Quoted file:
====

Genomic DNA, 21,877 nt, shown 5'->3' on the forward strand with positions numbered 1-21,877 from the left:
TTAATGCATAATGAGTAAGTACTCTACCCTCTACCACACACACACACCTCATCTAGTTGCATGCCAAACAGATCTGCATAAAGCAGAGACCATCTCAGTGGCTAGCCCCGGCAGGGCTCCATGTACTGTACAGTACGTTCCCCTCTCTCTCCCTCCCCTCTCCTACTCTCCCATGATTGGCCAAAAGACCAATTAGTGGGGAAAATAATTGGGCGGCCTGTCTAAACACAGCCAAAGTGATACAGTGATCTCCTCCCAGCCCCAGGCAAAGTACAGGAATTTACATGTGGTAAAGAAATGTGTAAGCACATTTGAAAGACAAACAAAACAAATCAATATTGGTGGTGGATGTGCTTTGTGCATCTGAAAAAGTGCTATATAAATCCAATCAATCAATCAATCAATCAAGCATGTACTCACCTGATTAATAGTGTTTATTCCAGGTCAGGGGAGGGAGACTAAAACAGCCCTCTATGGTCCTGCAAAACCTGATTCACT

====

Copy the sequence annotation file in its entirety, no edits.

Genomic DNA, 21,877 nt, shown 5'->3' on the forward strand with positions numbered 1-21,877 from the left:
TTAATGCATAATGAGTAAGTACTCTACCCTCTACCACACACACACACCTCATCTAGTTGCATGCCAAACAGATCTGCATAAAGCAGAGACCATCTCAGTGGCTAGCCCCGGCAGGGCTCCATGTACTGTACAGTACGTTCCCCTCTCTCTCCCTCCCCTCTCCTACTCTCCCATGATTGGCCAAAAGACCAATTAGTGGGGAAAATAATTGGGCGGCCTGTCTAAACACAGCCAAAGTGATACAGTGATCTCCTCCCAGCCCCAGGCAAAGTACAGGAATTTACATGTGGTAAAGAAATGTGTAAGCACATTTGAAAGACAAACAAAACAAATCAATATTGGTGGTGGATGTGCTTTGTGCATCTGAAAAAGTGCTATATAAATCCAATCAATCAATCAATCAATCAAGCATGTACTCACCTGATTAATAGTGTTTATTCCAGGTCAGGGGAGGGAGACTAAAACAGCCCTCTATGGTCCTGCAAAACCTGATTCACT